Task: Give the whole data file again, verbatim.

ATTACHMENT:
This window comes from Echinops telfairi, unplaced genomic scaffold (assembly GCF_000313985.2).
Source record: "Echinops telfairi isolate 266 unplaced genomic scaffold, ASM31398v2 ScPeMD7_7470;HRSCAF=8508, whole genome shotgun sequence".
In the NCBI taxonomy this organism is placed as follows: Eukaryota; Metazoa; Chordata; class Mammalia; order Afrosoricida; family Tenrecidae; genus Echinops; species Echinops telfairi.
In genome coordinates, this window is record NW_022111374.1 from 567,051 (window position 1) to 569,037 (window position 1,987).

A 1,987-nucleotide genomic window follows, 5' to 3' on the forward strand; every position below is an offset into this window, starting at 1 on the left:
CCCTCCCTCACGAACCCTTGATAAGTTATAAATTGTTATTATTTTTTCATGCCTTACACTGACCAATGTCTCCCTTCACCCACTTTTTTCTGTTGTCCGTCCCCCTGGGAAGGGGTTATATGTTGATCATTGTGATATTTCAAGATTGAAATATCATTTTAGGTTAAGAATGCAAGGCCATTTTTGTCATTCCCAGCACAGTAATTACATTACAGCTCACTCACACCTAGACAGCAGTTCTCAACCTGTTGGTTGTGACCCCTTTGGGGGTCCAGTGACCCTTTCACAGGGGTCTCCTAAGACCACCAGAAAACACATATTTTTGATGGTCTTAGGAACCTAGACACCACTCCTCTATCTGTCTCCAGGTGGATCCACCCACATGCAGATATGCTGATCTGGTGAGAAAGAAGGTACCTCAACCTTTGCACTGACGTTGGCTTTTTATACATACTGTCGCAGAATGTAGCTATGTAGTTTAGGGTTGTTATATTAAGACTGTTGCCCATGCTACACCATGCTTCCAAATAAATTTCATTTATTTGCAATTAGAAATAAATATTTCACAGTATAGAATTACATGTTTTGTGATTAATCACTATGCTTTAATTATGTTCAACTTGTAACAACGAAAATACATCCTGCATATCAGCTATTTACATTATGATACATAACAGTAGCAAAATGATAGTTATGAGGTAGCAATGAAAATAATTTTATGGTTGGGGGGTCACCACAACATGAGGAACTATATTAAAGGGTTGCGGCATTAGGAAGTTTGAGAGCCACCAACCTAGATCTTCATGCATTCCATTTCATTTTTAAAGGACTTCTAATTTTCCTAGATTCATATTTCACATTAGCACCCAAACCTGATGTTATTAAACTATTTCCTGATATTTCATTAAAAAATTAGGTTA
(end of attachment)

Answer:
This window comes from Echinops telfairi, unplaced genomic scaffold (assembly GCF_000313985.2).
Source record: "Echinops telfairi isolate 266 unplaced genomic scaffold, ASM31398v2 ScPeMD7_7470;HRSCAF=8508, whole genome shotgun sequence".
In the NCBI taxonomy this organism is placed as follows: Eukaryota; Metazoa; Chordata; class Mammalia; order Afrosoricida; family Tenrecidae; genus Echinops; species Echinops telfairi.
In genome coordinates, this window is record NW_022111374.1 from 567,051 (window position 1) to 569,037 (window position 1,987).

A 1,987-nucleotide genomic window follows, 5' to 3' on the forward strand; every position below is an offset into this window, starting at 1 on the left:
CCCTCCCTCACGAACCCTTGATAAGTTATAAATTGTTATTATTTTTTCATGCCTTACACTGACCAATGTCTCCCTTCACCCACTTTTTTCTGTTGTCCGTCCCCCTGGGAAGGGGTTATATGTTGATCATTGTGATATTTCAAGATTGAAATATCATTTTAGGTTAAGAATGCAAGGCCATTTTTGTCATTCCCAGCACAGTAATTACATTACAGCTCACTCACACCTAGACAGCAGTTCTCAACCTGTTGGTTGTGACCCCTTTGGGGGTCCAGTGACCCTTTCACAGGGGTCTCCTAAGACCACCAGAAAACACATATTTTTGATGGTCTTAGGAACCTAGACACCACTCCTCTATCTGTCTCCAGGTGGATCCACCCACATGCAGATATGCTGATCTGGTGAGAAAGAAGGTACCTCAACCTTTGCACTGACGTTGGCTTTTTATACATACTGTCGCAGAATGTAGCTATGTAGTTTAGGGTTGTTATATTAAGACTGTTGCCCATGCTACACCATGCTTCCAAATAAATTTCATTTATTTGCAATTAGAAATAAATATTTCACAGTATAGAATTACATGTTTTGTGATTAATCACTATGCTTTAATTATGTTCAACTTGTAACAACGAAAATACATCCTGCATATCAGCTATTTACATTATGATACATAACAGTAGCAAAATGATAGTTATGAGGTAGCAATGAAAATAATTTTATGGTTGGGGGGTCACCACAACATGAGGAACTATATTAAAGGGTTGCGGCATTAGGAAGTTTGAGAGCCACCAACCTAGATCTTCATGCATTCCATTTCATTTTTAAAGGACTTCTAATTTTCCTAGATTCATATTTCACATTAGCACCCAAACCTGATGTTATTAAACTATTTCCTGATATTTCATTAAAAAATTAGGTTA